As an independent farmer, if I wish to move my grain around the west coast shipping facilities, through Montana to Washington where I can ship it through an American shipping facility, I could do so. But today I cannot do that kind of thing. Immediately when I start to do that I have an intervention by the Canadian Wheat Board. There is this intervention in the free market system.

Some people say that all farmers would not have access to that kind of facility. They can group together as a co-operative group if they want if they believe in that kind of format or legislative framework under which they can work. They can legally set themselves up as an entity if they wish. They can work through the Alberta Wheat Pool, the Saskatchewan Wheat Pool or any other united grain growers or any other type of grain marketing agency to market their grain. They can contract with other private grain marketers in the field and they would have options and alternatives to what is there.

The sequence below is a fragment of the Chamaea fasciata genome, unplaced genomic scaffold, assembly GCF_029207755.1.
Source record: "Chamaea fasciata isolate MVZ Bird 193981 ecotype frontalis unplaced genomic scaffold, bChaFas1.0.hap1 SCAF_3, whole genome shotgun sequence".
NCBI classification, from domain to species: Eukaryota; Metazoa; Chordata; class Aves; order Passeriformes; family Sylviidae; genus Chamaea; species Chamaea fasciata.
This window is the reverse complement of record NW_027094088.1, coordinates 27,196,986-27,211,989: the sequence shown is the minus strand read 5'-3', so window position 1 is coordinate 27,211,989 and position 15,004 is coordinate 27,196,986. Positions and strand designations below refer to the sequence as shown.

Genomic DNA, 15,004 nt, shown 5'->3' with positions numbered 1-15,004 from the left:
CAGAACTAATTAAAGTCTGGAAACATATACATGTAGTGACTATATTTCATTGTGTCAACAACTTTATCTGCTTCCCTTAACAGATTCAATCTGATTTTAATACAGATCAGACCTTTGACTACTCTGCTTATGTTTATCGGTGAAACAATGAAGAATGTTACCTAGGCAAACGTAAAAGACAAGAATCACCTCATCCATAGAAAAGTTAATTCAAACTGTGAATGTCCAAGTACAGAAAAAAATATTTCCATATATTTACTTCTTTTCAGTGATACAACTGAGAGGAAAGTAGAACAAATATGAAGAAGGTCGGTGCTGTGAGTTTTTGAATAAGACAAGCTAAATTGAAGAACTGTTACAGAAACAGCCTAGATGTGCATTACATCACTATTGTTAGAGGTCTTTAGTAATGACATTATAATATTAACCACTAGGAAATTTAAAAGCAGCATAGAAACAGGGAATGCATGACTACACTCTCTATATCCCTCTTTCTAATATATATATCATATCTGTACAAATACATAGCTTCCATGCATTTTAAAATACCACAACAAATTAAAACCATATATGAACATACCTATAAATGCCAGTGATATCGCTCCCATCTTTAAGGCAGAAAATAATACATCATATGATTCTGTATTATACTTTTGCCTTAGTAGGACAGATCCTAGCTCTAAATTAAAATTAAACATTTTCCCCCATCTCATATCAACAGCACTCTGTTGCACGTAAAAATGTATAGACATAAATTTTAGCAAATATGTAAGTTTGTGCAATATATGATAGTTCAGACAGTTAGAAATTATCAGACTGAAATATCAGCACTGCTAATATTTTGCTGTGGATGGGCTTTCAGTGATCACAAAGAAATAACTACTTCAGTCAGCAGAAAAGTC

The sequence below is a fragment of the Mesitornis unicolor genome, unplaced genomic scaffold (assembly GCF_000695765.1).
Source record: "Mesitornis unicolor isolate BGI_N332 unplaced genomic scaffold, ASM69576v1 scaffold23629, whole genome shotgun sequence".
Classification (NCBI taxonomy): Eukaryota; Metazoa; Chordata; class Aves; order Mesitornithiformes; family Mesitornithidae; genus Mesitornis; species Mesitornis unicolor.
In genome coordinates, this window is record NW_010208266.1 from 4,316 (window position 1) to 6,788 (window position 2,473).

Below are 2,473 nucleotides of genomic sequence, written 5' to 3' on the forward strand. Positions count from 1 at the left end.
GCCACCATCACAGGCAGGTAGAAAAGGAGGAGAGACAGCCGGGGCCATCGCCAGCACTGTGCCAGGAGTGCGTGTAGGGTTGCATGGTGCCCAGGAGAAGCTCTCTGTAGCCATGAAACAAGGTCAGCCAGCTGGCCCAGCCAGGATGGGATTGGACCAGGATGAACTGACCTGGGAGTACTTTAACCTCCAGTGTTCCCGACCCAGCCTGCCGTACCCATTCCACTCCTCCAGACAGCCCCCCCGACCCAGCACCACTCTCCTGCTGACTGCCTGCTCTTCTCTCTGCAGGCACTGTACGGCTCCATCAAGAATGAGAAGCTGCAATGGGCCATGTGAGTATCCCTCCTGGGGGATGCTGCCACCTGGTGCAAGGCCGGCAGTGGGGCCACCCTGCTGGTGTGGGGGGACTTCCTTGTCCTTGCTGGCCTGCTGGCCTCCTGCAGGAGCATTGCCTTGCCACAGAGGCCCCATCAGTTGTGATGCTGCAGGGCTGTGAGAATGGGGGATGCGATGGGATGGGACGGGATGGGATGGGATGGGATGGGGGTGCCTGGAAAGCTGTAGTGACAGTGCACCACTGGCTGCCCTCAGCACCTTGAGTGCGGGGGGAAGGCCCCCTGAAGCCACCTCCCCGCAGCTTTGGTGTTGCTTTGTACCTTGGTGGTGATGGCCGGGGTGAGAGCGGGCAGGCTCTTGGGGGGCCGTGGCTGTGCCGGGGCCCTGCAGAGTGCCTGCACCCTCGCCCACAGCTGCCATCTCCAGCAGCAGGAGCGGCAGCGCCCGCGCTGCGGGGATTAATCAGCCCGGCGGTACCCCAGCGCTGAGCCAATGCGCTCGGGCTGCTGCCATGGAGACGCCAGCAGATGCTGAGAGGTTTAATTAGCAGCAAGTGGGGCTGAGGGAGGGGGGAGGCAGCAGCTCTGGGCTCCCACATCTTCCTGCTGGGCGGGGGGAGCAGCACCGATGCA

Has this government really done anything? Has it looked at anything new? No, it has not. It has protected the historic system. It says "we'll nudge the collective bargaining process a bit, we'll do a little intervention at the ports, we'll do a little intervention in terms of one labour group, in terms of the longshoremen". But that does not resolve the problem. The labour act is only paying lip service to the major problem we have here in Canada. The government is not dealing with it, not at all.

Why does the government not look at alternatives? Who could expect a Liberal government to ever look at alternatives? The Liberals want to preserve the status quo. They want to keep things the way they are. They want to keep their heads down and the only ambition they have in life is to have political power where they have position and authority, supposedly to run this country, but that is where it ends in terms of new ideas, options and alternatives and trying to look at doing things in a more progressive and positive way.